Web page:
Draft Work: “Fast Pass”

Fast Pass, copyright 2013 Nathan Yergler

3” x 5” two plate linocut print

Last week when I was printing my line study, I had a couple extra hours in the studio. I’d previously drawn the plates for a Fast Pass double-plate print, so I quickly carved it as a fun distraction. The Fast Pass was the SFMTA monthly pass card when I moved to San Francisco in 2007. It’s since been supplanted by Clipper, but most of my friends have some emotional attachment to the Fast Pass. You had to get a new one every month, and the colors changed each time, often appearing almost seasonable. I have a collection of the Fast Passes that passed through my hands, and it seems like I’m not alone.

As a draft print that took about 90 minutes to carve, I’m happy with the result. I’m particularly happy with how the MUNI logos came out. This is one of the first prints I’ve done with text on it, so I think the next thing I’d like to work on is cleaning up the text carving a bit.

author:Nathan Yergler
category:printmaking
tags:linocut, multiplate, text, postive-negative
comments:

New Work: “Welcome Home”

Welcome Home”, copyright 2013 Nathan Yergler

5” x 7” two plate linocut print, printed on Rives BFK

Richard and I just moved from South Beach back to the area I lived in when I first moved to San Francisco, and we first started dating. We’ve been in the new place for a couple weeks now, and it already feels like we’re more in the city than we were before: closer to friends, closer to things to do in the evenings, and more in a neighborhood. I was in the studio on a Wednesday evening, just days before we moved, and I wanted to commemorate our new home. This is what came out. It’s not a literal drawing of the front gate and building, but it sort of takes the elements and rearranges them a bit. It’s one of the first things I’ve done where I just drew directly on the plate before carving, instead of doing a drawing first. Of course, I forgot to reverse it, so I still wound up tracing what I’d drawn, cleaning off the plates, and then re-drawing it. Sigh.

author:Nathan Yergler
category:printmaking
tags:linocut, multiplate
comments:

New Work: Untitled (Bay Bridge)

Untitled (Bay Bridge)”, copyright 2013, Nathan Yergler

8” x 10” four plate linocut print, printed on Rives BFK

Shortly after I finished “Golden Gate” last year I decided I needed to do a companion piece depicting the other bridge in San Francisco. I pulled the first prints of the new piece on Wednesday, and I think it’s pretty interesting how it turned out. Just like on “Golden Gate”, I tried to stretch technically. One of the plates — the sky and water — is cut in two so I could ink the gradient the way I wanted to. When carving the water I limited myself to a rounded edge carving tool to try and make it more “shimmering”. And the cables on the bridge are represented using carved lines against the sky. All three experiments feel pretty successful to me.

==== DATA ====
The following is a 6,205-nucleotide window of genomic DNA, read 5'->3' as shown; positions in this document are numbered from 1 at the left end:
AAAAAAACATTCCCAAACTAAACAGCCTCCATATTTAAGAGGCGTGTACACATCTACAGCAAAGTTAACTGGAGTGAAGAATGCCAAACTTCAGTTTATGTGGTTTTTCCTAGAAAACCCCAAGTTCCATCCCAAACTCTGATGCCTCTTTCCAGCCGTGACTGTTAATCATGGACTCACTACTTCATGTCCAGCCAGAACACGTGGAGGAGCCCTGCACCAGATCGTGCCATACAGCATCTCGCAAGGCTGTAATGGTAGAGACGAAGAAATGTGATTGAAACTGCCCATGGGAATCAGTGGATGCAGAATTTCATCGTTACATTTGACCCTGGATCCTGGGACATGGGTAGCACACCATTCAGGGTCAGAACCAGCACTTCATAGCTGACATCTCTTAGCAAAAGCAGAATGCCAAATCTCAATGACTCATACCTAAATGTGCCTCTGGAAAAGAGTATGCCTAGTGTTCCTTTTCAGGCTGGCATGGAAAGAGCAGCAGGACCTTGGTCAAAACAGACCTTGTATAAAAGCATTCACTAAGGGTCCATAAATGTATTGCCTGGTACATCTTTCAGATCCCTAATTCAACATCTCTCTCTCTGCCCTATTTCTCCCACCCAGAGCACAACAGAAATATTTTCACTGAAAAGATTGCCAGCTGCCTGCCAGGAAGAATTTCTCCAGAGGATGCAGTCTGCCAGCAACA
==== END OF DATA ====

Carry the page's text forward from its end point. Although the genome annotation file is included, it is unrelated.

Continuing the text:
When I was printing “Days Getting Shorter“, I experienced how much fun printing multiplate prints can be when the registration is loose. The loose registration on those plates meant that I could focus on inking, colors, and other things, and the registration just sort of happened. The registration on this piece is much tighter, and of the five I printed I only got one where it’s really right on. But even the ones where’s it’s a little off don’t feel like failures to me: I think because there’s so much going on, it’s easy to enjoy other parts of the image. And working on tight registration is something I can practice in upcoming work.

author:Nathan Yergler
category:printmaking
tags:linocut, multiplate
comments:

New Work: Days Getting Shorter

Days Getting Shorter”, copyright 2013, Nathan Yergler

8” x 10” Two Plate Linocut, printed on Rives BFK

This was a fun piece to work on. It’s based on this photo (used with permission, albeit after the fact), which I’ve been staring at off and on for months. The most interesting thing to me is how the rainbow roll turned out (the gradient in the image). The ink at the top is a magenta with a little blue in it, and the ink at the bottom is mostly opaque white, with a little black in it to make it about the color of concrete or pavement. But the black shadow at the bottom masks most of the pure gray color, and the opaque white in the gray seems to really bring out the blue that’s in the magenta. Totally unexpected, but very pleasing to my eye.

author:Nathan Yergler
category:printmaking
tags:linocut, multiplate
comments: